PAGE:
Expected population bump has city consider new housing developments
Despite goals of hitting climate targets and building up instead of out, the city is considering approving five new communities as it expects another 88,000 people to move here by 2026.
The infrastructure and planning committee is meeting this week to review a comprehensive development plan that also includes the new developments.
Committee chair Gian-Carlo Carra, a long time advocate for increased housing density, said there are no easy decisions to accommodate the sudden burst of growth.
"It would have been nice if we could have basically said, if you want to build in the edge of our city, pay for it yourself,'" Carra said. "But we know there is no way to unlock growth either in the inner city or on the edge of the city without public investment."
The city's portion of the investment includes roads, sewer lines and land for emergency services buildings totaling $530 million over the next four years. That money includes 39 other communities that have already been approved.
"The most environmentally sensible thing to do is to say we're not going to grow any more on the edge of the city," Carra says. "We couldn't - unfortunately - right now accommodate all the growth that's coming into the city right now in the established areas."
The city is trying to maintain its affordability advantage, both nationally but also against surrounding communities such as Airdrie, Chestermere and Cochrane. But Carra said that approach also comes with a cost to taxpayers.
"For decades and decades we basically took our tax base and we subsidized growth on the edge of the city. And when we did the math we realized we had been subsidizing every unit by $5,000 to $20,000," Carra said.
A total of 19 business cases were presented to the committee over the past year, each representing a new community backed by a developer. Just five are recommended for approval with another three being flagged for possible consideration.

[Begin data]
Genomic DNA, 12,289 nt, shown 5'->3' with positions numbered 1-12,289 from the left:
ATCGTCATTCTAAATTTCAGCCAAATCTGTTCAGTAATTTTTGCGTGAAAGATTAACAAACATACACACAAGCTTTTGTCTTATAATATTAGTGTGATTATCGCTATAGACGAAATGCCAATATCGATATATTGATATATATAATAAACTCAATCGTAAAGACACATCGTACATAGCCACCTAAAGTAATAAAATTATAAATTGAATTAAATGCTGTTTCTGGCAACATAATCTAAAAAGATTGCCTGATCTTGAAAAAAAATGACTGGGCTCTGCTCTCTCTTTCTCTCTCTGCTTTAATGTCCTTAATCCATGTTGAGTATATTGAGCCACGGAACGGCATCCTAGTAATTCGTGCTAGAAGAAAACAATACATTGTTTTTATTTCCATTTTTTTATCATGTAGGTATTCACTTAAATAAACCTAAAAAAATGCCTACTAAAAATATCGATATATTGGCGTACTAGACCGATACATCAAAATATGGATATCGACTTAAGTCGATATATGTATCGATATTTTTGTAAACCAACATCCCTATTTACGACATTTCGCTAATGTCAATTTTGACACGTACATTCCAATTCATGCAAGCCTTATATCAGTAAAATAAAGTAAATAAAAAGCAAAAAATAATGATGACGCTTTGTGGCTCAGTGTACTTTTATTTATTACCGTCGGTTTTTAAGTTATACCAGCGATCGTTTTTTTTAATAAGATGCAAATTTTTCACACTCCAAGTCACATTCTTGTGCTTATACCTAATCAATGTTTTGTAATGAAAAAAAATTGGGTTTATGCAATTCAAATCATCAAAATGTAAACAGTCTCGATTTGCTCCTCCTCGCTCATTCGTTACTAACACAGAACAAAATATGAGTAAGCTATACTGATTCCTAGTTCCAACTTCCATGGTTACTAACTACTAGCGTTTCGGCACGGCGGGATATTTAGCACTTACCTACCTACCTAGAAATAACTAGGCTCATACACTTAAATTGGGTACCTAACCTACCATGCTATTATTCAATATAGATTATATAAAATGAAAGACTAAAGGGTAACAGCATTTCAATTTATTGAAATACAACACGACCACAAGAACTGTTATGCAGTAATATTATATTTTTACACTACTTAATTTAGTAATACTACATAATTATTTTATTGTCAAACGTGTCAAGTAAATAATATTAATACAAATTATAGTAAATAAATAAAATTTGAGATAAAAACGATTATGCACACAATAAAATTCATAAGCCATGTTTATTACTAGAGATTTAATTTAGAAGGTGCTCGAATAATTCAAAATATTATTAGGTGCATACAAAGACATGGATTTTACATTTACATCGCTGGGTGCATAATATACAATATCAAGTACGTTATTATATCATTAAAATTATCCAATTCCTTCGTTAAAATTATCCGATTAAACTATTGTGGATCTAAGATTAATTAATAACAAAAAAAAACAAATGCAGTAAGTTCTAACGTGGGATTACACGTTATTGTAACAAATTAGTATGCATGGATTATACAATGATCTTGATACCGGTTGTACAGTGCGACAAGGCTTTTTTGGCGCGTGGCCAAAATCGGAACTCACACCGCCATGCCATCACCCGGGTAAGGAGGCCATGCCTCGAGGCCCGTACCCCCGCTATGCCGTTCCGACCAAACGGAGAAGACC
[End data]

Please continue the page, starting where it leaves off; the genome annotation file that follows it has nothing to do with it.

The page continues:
"We need to step back and remember the plan that was brought before council today was a comprehensive growth strategy for industrial, established areas and new communities," said Brian Hahn, CEO BLD Calgary Region, pointing to the affordability issue.
"The metropolitan region is amongst the best in Canada, but there can be no mistaking there are pressures on that affordability, so it will be important to maintain supply as we go forward," said Hahn.
But that's a narrow view of affordability argues Noel Keough, a retired planning professor with U of C and co-founder of Sustainable Calgary Society. He said it doesn't factor in increased fuel costs to and from home, or the pressures to own more vehicles to accommodate everyone in a household.
He also said there is a danger in allowing the market to determine exactly where housing will be built.
"Because we said 'let the market decide what happens in downtown Calgary, we now have 30 per cent vacancy," Keough said. "Colossal market failure. The market decided that we needed all that space.
"We will have the same situation on the edge of Calgary if we just say 'defer to the market.," he said.
"The market is saying 'we need housing." It's not saying where we need housing. We can very well put that housing in established neighbourhoods if we put the resources and the energy and the budget [. . .] to that objective."
There were 85 people registered to present to the planning committee Monday, with meetings expected to last at least until Tuesday.
Even if the plan is approved, money to pay for it will still need to pass council's budget deliberations in November.